Bacterial leaf spot -- Like alternaria causes spots on the leaves, but there is usually a yellow spot around it. Along with powdery mildew, this hits zinnias. Some growers recommend soaking seed in a mixture of 1 part bleach to 4 parts hot water (100 degrees), soaking for 20 minutes. They swear by it. Also, overhead watering encourages the problem.

Botrytis --A plant pathogenic fungus and it’s everywhere you grow plants. The disease it causes are gray mold or Botrytis blight. It hits many types of plants. Botrytis starts out looking like a white growth and turns gray as spores form. The spores are spread by wind or water. Botrytis needs a food source or nutrients to invade a plant, and this can come from old flower petals. With this food, the fungus gets aggressive and heads for healthy tissue. High humidity or moist conditions encourage growth of the fungus which is why greenhouses are a favored spot. To control it, keep things clean. Remove dying or dead leaves from plants and the soil surface and get it out of the greenhouse or away from outdoor plants. It’s a concern with lilies grown in crates. You’ll see it on the leaves, white and spreading out round. Feeding drip irrigation through crates to keep foliage drier and providing adequate ventilation help. Prevention is easier than dealing with the problem, says one long-time grower, who recommends trying a Bordeaux mixture (a combination of hydrated lime and copper sulfate) or foliar compost tea for problems. Organic growers needs to check the list of allowable materials, of course.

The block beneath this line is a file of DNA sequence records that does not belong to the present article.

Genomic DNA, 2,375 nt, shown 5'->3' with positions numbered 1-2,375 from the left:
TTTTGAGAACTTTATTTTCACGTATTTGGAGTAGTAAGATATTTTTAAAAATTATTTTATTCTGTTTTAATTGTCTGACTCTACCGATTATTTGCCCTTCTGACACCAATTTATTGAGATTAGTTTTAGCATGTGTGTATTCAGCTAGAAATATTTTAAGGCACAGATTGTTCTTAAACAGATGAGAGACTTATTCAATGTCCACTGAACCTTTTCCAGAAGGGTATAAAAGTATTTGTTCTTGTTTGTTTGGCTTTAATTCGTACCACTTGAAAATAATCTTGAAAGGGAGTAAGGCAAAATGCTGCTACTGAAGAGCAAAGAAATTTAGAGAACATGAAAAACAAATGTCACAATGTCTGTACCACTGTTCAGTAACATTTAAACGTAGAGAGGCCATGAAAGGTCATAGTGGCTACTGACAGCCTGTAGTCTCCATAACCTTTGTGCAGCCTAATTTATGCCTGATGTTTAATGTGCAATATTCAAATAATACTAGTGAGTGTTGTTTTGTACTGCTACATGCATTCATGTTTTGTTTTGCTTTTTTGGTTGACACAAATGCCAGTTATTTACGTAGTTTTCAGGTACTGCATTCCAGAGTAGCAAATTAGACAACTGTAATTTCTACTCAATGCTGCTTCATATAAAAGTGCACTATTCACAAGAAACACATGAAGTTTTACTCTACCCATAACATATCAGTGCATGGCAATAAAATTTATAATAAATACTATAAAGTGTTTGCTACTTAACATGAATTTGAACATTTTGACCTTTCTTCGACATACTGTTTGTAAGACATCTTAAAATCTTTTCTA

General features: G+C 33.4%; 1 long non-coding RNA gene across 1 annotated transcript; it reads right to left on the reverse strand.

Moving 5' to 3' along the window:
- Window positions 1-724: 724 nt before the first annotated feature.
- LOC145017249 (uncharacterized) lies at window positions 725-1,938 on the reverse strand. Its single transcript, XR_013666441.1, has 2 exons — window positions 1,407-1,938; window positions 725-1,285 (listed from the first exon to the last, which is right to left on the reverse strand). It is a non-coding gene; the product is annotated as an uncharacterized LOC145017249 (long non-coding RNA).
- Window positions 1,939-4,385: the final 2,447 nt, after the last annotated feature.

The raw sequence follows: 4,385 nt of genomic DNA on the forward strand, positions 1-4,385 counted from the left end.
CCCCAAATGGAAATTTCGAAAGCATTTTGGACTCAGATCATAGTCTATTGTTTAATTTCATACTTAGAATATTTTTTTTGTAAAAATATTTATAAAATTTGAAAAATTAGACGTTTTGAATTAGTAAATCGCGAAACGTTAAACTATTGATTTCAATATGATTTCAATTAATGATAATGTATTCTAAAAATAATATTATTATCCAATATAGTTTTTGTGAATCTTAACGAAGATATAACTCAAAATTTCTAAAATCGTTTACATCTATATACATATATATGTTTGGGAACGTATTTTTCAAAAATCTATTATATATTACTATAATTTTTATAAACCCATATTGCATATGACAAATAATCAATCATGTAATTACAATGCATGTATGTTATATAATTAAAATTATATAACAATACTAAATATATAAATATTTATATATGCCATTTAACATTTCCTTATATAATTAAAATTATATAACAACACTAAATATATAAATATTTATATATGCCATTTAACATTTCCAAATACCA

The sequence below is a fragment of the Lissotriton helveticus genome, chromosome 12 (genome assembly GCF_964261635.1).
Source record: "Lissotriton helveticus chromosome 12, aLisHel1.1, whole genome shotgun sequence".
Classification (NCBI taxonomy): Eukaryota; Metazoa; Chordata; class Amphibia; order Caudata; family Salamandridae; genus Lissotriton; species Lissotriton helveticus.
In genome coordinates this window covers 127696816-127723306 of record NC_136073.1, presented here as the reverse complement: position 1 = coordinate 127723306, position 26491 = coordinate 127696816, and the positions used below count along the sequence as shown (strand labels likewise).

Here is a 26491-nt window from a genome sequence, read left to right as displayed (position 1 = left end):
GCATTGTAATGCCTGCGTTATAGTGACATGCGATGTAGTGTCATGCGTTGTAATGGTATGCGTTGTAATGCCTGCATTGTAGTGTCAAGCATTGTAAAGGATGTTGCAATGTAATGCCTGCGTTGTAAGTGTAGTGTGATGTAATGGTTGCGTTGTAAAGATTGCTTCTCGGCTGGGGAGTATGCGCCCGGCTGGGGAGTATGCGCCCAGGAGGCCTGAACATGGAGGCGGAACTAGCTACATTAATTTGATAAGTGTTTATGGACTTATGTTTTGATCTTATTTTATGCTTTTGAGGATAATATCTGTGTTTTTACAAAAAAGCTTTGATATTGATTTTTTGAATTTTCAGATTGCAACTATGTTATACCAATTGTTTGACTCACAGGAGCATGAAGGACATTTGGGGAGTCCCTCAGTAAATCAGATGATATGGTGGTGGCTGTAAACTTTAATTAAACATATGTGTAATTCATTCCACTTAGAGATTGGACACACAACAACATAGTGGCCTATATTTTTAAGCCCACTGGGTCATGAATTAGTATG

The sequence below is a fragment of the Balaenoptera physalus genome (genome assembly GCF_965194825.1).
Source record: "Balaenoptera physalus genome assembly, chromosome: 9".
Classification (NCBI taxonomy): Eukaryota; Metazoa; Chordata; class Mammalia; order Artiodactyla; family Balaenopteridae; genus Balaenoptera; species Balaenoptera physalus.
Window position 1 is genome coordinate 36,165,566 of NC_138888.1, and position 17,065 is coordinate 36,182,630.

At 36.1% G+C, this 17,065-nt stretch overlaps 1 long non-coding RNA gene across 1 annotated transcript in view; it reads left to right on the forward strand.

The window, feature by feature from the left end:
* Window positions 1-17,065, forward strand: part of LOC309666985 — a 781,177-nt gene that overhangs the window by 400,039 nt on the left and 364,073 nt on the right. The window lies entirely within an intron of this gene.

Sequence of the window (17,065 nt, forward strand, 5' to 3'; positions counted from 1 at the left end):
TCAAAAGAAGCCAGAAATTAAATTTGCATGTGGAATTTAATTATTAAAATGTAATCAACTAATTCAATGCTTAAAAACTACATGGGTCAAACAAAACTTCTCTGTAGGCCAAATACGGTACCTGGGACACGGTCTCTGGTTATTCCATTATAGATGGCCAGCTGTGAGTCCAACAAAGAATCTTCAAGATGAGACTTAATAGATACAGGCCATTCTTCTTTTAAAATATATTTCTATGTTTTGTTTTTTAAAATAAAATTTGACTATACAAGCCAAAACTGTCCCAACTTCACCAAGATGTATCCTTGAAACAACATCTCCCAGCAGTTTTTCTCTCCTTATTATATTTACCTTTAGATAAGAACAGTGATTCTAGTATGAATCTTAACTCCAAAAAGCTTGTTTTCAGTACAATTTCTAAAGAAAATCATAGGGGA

Damping-off -- Caused by fungi in the soil. The seedling looks like it was burned at the root level and die or seeds may rot before they germinate. Excessive moisture, those days of no sun in spring, and overcrowding seed flats encourage the disease, as does low soil temperature before germination. To avoid problems, use good sanitation practices -- disinfect trays, keep greenhouse benches clean, etc. -- and use bottom heat to until germination. We sprinkle milled sphagnum moss lightly across the top of flats if overcast days linger. Remove any plants from the cell that appear diseased, and if the entire flat appears problematic, get it out of the greenhouse.

Powdery Mildew -- Miserable fungi that love many flowers, including zinnia, monarda, phlox and several others. Mildew makes a white to grayish powdery growth on leaves. Then black dots appear and produce spores that the wind carries to other plants. It’s best to use preventive measures before there is a problem, with either the milk spray mentioned above, or a baking soda spray -- dissolve 1 teaspoon of baking soda and a few drops of soap in 2 quarts of water and spray on plants. Remove any infected plants.